3D Printing Provides New Options for Prototyping, Moldmaking
3-D printing has been a game changer for modeling and rapid prototyping, allowing teams to produce accurate, finely finished parts in just a few hours. It’s emerged as a great alternative to traditional fabrication methods, such as cutting prototypes from wood or metal via woodworking or machine shops.
3-D printing is an additive process—using CAD files, a 3-D printer applies very fine layers of resin, curing as it goes with UV light, until the model is complete. Some advanced printers can jet multiple materials simultaneously creating as many as 11 different mechanical properties in a single model, resulting in a prototype that looks, feels and functions much like the final part that an organization is designing. The prototype is a durable finished piece that can be painted, glued or metal coated, if desired. These advanced printers can produce moving assemblies and parts such as living hinges, in a single build, and are clean enough to run in an office environment.
Milling and machining, by contrast, are subtractive—a model is created by removing material from a block of wood or metal. If too much material is removed, the mold or prototype is ruined and must be scrapped. Because the process can take days or weeks, the cost is much higher, and often that causes businesses to skip prototypes completely and go right from CAD to tooling—meaning design flaws are not identified until manufacturing begins, leading to expensive re-working and lost time.
Research firm Wohlers Associates, which specializes in the rapid prototyping and additive manufacturing markets, reports that spending on additive manufacturing systems totaled $1.068 billion in 2009 with an expected growth of close to $1.2 billion in 2011. This further highlights the fact that more and more businesses are finding this technology valuable.
From the Field
Any company that uses CAD can benefit from 3-D printing. There are two main paths for accessing 3-D printers: via a service bureau, or by purchasing or leasing a system for in-house use.
Access Business Group is the manufacturing arm of $6.3 billion international sales and distribution company Alticor. The company employs more than 3,000 and produces health, beauty, personal care and home care products for their sister company Amway, among others. Access handles both design and manufacturing, and maintains an in-house rapid prototyping lab that serves as an internal service bureau for its designers.
When Access needed a finely detailed prototype in the past, it would outsource the work to a service bureau for its 3-D prints. Eventually, says Mike Kelly, Rapid Prototyping Lab Manager, it made sense to bring a system in house, and Access purchased an Eden350V 3-D printing system from Objet. According to Kelly, “Now we can print out a prototype in just a few hours.”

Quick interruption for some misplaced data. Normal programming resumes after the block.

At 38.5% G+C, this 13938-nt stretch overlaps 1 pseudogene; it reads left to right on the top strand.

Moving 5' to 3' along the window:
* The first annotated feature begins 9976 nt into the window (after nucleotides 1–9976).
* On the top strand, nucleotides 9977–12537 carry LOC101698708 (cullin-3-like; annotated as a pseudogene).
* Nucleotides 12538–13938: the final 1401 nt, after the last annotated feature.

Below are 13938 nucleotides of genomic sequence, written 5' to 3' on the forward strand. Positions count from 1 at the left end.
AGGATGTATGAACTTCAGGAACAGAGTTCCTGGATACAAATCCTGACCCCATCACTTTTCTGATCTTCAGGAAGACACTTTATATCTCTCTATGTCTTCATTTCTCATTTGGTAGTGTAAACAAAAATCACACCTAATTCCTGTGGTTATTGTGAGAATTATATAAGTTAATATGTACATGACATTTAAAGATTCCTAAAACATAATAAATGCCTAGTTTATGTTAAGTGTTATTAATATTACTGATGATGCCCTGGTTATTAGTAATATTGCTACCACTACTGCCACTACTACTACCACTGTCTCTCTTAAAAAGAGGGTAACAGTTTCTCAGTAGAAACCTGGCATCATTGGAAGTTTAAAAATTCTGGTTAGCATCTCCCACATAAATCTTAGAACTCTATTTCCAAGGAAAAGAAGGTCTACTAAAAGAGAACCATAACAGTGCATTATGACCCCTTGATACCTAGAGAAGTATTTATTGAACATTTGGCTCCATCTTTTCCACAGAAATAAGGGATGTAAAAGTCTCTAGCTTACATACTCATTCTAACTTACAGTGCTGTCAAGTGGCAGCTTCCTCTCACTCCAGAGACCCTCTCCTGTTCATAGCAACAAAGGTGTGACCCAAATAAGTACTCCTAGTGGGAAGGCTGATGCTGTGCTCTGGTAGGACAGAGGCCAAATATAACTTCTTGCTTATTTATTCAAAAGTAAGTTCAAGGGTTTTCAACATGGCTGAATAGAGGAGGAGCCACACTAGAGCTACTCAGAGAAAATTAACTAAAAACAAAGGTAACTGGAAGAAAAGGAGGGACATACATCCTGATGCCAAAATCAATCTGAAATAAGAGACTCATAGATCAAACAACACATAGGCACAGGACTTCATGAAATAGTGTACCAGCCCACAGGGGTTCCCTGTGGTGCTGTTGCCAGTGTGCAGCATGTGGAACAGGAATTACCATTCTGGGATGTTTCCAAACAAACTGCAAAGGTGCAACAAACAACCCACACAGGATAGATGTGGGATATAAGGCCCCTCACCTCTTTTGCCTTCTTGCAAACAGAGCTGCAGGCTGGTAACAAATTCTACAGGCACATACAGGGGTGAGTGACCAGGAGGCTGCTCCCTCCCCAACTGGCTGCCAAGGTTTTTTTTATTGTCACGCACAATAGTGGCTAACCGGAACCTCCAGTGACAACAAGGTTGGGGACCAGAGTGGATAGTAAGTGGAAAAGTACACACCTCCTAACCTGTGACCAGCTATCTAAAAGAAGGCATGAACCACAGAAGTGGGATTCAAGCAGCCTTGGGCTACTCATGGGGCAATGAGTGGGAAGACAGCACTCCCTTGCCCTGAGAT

Soon after purchasing the Eden350V, Access decided to try printing injection-molded inserts with the printer. “We make many of our finished parts using injection molding,” explains Kelly’s colleague Randy Betz, Senior Scientist at Access. “For years, we used SLS to make the molds—the quality was good, but the process took days or even weeks. More and more often, we didn’t have that kind of time. I was looking for a faster alternative.”
Kelly suggested that Betz try making molds using the Eden350V. “We’d been unsuccessful in the past trying to create molds using 3-D printers because of temperature problems, but Objet overcomes those issues,” says Betz. “The molds we’ve created with our Eden350V not only produce highly accurate parts on par with our old molds, but we get them a lot faster—in just a few hours rather than a few days.” Thus, Access now uses its in-house 3-D printing system not only for rapid prototyping but also for moldmaking.
Radio Flyer is another heavy user of 3-D printing technology for both prototypes and molds. Tom Schlegel, Vice President of Product Development for Radio Flyer, reports that the company has been using 3-D printers for years via a service bureau. “We found that rapid prototyping really helped accelerate our design cycles, because we could see and correct problems so quickly,” says Schlegel.
The Radio Flyer team now uses an Objet Eden350V in house for almost all new products, from concept stage all the way through to tooling. “3-D printing plays a crucial role in every part of the product development lifecycle,” says Whiteman. “During our busy season, we run that printer almost around the clock.”
New Business Opportunities
Fawcett Design is a design and product development firm that works with companies such as Fisher Price, The Hoover Company and Rubbermaid. The firm offers design services including new product development and component sourcing as well as prototype services. Jon Fawcett, Manager of Fawcett Design, reports that even as some other areas of his firm’s business have slowed along with the overall economy, its rapid-prototyping business, made possible with Objet’s 3-D printing technology, has continued to grow.
“Many companies can save tens of thousands of dollars and cut months off product development and delivery times by moving to rapid prototyping and rapid manufacturing techniques,” says Fawcett. With its 3-D printer, the company is well positioned to win that type of business.
Why you should be aware of it and where it’s headed.
When it comes to the manufacture of jigs, fixtures and assembly tools, time-to-market for new products can be reduced, overall costs can be saved and the quality of the resulting components/production can increase with the use of additive fabrication—laser sintering and fused deposition modeling.
Hype continues to surround additive manufacturing. These three factors can help determine whether a part is worth 3D printing.